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Edinburgh's film festival changed culture. Its closure is a serious loss for the

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Me Remember the shock when Alfred Hitchcock died? For moviegoers in Edinburgh, Scotland and further afield, Thursday was a similar blow to his body. The Film House, the city’s great cultural cinema, and the Edinburgh International Film Festival in August have both suspended trading.

Martin Scorsese, Maggie Cheung, The Coen Brothers, Andrei Tarkovsky, Lynn Ramsay, Leslie Caron, Steve Martin, Bill Forsythe, Derek Jarman, Thelma Schoonmaker, Michael Powell, and many others , I went to the film house like a moth to the flames, wanting what I wanted. The first time I went to him was in 1984, a place that comes out as a movie buff. It’s exhilaration, and it’s a refuge and a port of departure.

Poor on the outside, rich on the inside, and led by pioneers such as Linda Miles, Murray Grigor and many others, the Edinburgh Film Festival was feminist, unfettered, dissenter and passionately international. It had its own pulpit and its sermons were modernist and astonishing. It changed cinema culture, and its apparent demise makes me want to say: stop the clock, dim the projector, or ring the bell. Or watch the ending of the great Douglas Sirk movie The Imitation of Life with Mahalia Jackson lamenting.

Why did the film house and the Edinburgh Film Festival stop trading? It escalated because electricity bills have increased significantly, because of Covid, and because they paid their staff decent wages. Filmhouse’s audience skewed toward the elderly, and those people were slow to return to the picture. Since the venue is not purpose-built, there are operating costs.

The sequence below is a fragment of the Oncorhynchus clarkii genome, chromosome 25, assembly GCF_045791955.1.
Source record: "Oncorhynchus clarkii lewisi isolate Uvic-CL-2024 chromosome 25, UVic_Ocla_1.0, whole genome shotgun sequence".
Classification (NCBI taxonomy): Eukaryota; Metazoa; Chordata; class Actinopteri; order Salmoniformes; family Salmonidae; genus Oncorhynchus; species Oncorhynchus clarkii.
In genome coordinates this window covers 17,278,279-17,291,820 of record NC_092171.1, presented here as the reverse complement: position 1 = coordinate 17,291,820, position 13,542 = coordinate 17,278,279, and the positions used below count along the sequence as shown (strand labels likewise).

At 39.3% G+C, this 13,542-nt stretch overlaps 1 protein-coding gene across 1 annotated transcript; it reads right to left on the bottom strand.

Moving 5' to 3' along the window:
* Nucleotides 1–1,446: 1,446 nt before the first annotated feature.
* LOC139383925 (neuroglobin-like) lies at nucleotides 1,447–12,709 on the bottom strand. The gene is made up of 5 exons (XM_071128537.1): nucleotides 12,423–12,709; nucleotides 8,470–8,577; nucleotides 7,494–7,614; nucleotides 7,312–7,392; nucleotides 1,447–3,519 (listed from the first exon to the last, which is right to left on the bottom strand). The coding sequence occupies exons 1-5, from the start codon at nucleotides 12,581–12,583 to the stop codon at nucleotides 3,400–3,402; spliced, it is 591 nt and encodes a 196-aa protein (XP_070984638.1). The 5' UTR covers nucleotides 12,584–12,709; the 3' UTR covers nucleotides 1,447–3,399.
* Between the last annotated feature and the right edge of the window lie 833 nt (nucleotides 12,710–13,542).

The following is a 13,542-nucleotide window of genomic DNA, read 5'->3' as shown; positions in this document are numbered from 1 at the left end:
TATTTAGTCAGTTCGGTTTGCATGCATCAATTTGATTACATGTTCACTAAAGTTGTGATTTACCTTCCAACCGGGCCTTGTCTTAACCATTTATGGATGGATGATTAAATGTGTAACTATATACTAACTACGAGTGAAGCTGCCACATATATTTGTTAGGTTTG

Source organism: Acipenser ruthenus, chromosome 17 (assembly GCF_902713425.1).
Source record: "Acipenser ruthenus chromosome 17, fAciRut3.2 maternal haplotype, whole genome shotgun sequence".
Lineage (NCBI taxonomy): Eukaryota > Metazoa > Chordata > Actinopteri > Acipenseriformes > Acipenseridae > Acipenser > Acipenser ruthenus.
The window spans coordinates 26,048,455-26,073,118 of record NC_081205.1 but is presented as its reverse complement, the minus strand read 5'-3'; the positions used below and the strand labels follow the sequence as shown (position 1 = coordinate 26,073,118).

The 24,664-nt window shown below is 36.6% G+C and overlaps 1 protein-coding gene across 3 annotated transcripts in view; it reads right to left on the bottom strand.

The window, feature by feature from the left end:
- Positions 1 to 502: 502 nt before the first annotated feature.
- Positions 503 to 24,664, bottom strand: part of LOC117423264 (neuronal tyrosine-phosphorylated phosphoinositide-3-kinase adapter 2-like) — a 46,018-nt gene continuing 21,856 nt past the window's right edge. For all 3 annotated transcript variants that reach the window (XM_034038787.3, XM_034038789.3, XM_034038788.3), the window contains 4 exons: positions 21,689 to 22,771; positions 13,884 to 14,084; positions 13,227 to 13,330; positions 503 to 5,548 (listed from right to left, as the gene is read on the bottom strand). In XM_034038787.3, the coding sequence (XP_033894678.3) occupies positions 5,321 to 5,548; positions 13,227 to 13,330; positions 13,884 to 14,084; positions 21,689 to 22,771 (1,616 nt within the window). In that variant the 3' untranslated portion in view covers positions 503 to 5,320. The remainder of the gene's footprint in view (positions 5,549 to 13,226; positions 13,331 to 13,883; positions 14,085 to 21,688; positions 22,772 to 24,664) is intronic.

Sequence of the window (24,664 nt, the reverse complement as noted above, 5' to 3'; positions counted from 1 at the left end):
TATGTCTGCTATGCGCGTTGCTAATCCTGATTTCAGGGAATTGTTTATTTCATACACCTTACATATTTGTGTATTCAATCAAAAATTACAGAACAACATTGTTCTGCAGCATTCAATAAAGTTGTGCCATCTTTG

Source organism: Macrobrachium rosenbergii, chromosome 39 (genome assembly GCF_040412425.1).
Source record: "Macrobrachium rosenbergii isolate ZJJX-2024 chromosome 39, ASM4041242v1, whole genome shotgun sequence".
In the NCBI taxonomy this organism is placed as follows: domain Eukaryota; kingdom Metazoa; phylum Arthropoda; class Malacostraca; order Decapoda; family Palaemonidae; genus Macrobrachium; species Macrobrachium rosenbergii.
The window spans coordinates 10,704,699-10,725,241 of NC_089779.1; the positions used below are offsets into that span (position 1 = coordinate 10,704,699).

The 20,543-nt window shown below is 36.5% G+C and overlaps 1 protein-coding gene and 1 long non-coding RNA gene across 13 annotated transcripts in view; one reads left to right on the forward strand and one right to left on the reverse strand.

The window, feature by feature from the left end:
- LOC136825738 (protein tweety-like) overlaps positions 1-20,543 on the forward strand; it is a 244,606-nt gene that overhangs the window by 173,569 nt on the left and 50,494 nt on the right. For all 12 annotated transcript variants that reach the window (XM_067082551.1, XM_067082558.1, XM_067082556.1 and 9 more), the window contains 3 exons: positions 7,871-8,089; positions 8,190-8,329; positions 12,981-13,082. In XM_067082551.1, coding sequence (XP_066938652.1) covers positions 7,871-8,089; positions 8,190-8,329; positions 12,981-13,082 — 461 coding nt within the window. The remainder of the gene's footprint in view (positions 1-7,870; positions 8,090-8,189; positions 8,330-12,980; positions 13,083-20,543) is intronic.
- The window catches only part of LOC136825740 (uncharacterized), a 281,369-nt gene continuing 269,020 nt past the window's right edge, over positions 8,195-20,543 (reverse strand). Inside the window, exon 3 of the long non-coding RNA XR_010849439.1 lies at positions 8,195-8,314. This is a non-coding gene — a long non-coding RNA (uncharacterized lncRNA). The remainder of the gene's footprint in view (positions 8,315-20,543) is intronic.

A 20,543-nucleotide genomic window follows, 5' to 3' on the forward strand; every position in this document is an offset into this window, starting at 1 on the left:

The Edinburgh Film Festival and Film House are also victims of their own success. Like many other cultural cinemas in the UK and around the world, it has slowly grown its audience for subtitled films. Multiplexes like Vue and Cineworld are showing movies like this now, which is great. Mission complete. However, his R&D guy who built the story is starting to lose it.

And then there are other factors. In recent days many in and around Edinburgh have denounced the closure, while others thought the film house and EIFF would always be there, but rarely bought tickets. loved these organizations from afar. And like many arts venues, Edinburgh’s cultural cinema does not overcome class barriers.

Other cities and communities can learn from this. Our city Edinburgh is twisted and wounded. Scotland has a government, it has a Minister for Culture and the arts organization Screen Scotland is concerned with this issue. they don’t notice. They understand how movies and festivals can raise the tide. If you are reading this in other parts of the UK, does the same apply?

There is room for optimism here. British community cinema is booming. I hope that the Edinburgh International Film Festival will be reborn. Creative his director Christie her Matheson idea could help ensure that. And Edinburgh’s film house may also be Lazarus. Like many western cities, we have a large elderly population. Imagine her 12 new movie buses transporting people with disabilities to new film houses to see Mahalia Jackson sing in The Imitation of Life or Sebastian Lelio’s new film. please look.

Also, many cities like Edinburgh have a large student population. Cultural cinemas here and elsewhere are much more receptive to students. Good work has been done in this area, but more is needed.

Filmhouse and the Edinburgh International Film Festival made me a filmmaker. I need these places, our cities need them, our country needs them, our culture needs them. I know many great filmmakers from They all say the same thing. As long as you live near a theater that shows great movies, you can make good movies. Agnès Varda, Martin Scorsese, Barry Jenkins, Lynn Ramsay, Akira Kurosawa, Jane Campion should be 30 minutes away.